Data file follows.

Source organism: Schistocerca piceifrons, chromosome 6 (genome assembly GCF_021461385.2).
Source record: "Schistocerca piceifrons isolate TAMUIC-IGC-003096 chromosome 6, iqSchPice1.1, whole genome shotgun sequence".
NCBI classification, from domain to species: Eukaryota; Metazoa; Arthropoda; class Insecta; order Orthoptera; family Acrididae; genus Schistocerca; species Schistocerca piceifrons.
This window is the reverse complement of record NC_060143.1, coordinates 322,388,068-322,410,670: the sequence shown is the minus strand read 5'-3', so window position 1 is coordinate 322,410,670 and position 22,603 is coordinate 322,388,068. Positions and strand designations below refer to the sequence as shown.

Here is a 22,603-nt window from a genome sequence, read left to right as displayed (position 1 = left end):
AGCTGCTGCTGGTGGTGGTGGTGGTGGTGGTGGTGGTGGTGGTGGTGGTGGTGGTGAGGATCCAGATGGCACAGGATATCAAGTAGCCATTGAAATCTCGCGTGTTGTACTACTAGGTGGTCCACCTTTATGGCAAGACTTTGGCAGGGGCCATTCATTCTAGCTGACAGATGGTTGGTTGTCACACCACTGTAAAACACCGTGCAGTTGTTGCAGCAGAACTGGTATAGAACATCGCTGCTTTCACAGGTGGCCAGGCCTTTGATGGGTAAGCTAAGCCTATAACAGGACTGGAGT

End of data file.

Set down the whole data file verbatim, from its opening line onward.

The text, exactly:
Source organism: Schistocerca piceifrons, chromosome 6 (genome assembly GCF_021461385.2).
Source record: "Schistocerca piceifrons isolate TAMUIC-IGC-003096 chromosome 6, iqSchPice1.1, whole genome shotgun sequence".
NCBI classification, from domain to species: Eukaryota; Metazoa; Arthropoda; class Insecta; order Orthoptera; family Acrididae; genus Schistocerca; species Schistocerca piceifrons.
This window is the reverse complement of record NC_060143.1, coordinates 322,388,068-322,410,670: the sequence shown is the minus strand read 5'-3', so window position 1 is coordinate 322,410,670 and position 22,603 is coordinate 322,388,068. Positions and strand designations below refer to the sequence as shown.

Here is a 22,603-nt window from a genome sequence, read left to right as displayed (position 1 = left end):
AGCTGCTGCTGGTGGTGGTGGTGGTGGTGGTGGTGGTGGTGGTGGTGGTGGTGGTGAGGATCCAGATGGCACAGGATATCAAGTAGCCATTGAAATCTCGCGTGTTGTACTACTAGGTGGTCCACCTTTATGGCAAGACTTTGGCAGGGGCCATTCATTCTAGCTGACAGATGGTTGGTTGTCACACCACTGTAAAACACCGTGCAGTTGTTGCAGCAGAACTGGTATAGAACATCGCTGCTTTCACAGGTGGCCAGGCCTTTGATGGGTAAGCTAAGCCTATAACAGGACTGGAGT